Having a personal and company LinkedIn profile page is a great way to build professional relationships and connect with your audience.

You should be using LinkedIn to tell your story, showcase your personality and build your brand. But it shouldn’t be a copy of your resume. LinkedIn is no longer just a place to find a job. LinkedIn is a great place to sell yourself, you brand, and your services.

Along with your personal LinkedIn page, your company page is another way to uniquely engage with your audience. You can use this channel to showcase your products or services and increase business development. Using this channel in the best way will help you build customer advocates, reach new audiences and engage with users on professional interests.

Tips for Your Personal LinkedIn Profile

Your Profile Photo

Why is your profile photo important? It’s how people are introduced to you and (visual beings that we are) it governs their impressions from the start.

  • Pick a photo that looks like you
  • Use a recent photo (within the last few years)
  • Ideal size for your LinkedIn profile picture is 400 x 400 pixels. Larger file sizes are also fine (although 8MB is the max), but try to avoid small, low-resolution images
  • No group photos
  • Avoid distracting backgrounds
  • Wear what you would wear to work

Your Background photo

Your background photo is the second visual element at the top of your profile page. It grabs people’s attention, sets the context and shows a little more about what matters to you. More than anything, the right background photo helps your page stand out, engage attention and stay memorable.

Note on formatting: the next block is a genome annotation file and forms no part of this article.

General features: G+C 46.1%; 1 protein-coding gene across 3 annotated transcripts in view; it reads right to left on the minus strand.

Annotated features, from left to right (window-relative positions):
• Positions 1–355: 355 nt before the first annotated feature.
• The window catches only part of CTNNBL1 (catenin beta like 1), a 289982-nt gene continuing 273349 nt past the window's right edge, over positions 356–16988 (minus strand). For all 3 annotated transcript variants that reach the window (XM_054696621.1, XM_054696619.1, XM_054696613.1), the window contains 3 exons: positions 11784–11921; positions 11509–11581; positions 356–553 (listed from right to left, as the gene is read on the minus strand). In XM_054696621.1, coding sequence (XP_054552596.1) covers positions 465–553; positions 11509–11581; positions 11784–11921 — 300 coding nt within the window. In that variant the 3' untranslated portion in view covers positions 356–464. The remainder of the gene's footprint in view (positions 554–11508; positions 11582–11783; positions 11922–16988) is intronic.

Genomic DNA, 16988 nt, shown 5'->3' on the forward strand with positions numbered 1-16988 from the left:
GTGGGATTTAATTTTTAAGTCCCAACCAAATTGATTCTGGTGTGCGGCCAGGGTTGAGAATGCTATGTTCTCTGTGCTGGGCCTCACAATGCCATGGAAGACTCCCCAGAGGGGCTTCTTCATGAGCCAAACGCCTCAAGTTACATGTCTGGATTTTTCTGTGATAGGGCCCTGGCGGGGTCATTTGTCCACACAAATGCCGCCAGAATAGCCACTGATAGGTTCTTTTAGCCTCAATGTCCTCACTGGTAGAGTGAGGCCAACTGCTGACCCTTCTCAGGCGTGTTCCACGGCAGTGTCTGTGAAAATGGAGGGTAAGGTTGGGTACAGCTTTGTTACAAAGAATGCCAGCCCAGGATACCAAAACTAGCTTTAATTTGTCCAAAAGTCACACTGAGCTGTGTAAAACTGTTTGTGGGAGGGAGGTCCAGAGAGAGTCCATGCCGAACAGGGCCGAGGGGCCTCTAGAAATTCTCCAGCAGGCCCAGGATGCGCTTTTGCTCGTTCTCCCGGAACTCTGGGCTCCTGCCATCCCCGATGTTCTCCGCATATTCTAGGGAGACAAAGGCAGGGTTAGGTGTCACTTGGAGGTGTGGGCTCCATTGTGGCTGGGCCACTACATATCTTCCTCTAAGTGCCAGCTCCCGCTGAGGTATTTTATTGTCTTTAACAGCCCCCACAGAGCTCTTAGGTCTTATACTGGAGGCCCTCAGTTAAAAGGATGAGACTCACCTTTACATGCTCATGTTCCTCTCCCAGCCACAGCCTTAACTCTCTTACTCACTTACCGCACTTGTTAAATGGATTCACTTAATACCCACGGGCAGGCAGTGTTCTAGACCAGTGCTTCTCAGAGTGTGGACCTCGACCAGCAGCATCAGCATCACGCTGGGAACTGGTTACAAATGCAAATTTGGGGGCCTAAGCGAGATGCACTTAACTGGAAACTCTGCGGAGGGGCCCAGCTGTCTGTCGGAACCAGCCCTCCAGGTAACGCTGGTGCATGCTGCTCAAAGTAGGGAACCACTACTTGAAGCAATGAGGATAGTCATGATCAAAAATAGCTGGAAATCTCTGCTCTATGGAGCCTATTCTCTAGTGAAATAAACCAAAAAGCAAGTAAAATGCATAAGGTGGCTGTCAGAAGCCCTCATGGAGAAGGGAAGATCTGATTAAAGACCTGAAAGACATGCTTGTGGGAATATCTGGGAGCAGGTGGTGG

Your Headline

There’s no rule that says the description at the top of your profile page has to be just a job title. Use the headline field to say a bit more about how you see your role, why you do what you do, and what makes you tick.

Your LinkedIn Summary

Tell your story using the Summary and Experience sections. Your LinkedIn profile should be more than a quick copy-and-paste of your résumé. The Summary is where you can share a bit more about your vision for your role or company. You can also include personal anecdotes about activities you enjoy outside work.

Add Your Projects/Collateral

The marketing collateral that you produce for your business can add an extra dimension to your own profile as well. Sharing case studies, white papers and other brand content helps to show what the business you work for is all about – and helps people understand what makes you tick. It demonstrates passion and commitment as well.

How to Share Content on LinkedIn

It’s one thing to have a network of connections on LinkedIn – it’s far better to have an active role in that network, appearing in your connections’ LinkedIn feeds in a way that adds value for them.

Sharing relevant content with your network is one of the most accessible ways of doing this. You can make a start by keeping a close eye on your LinkedIn feed, and sharing content that you find genuinely interesting – and that aligns with your point of view.

To Comment or Not to Comment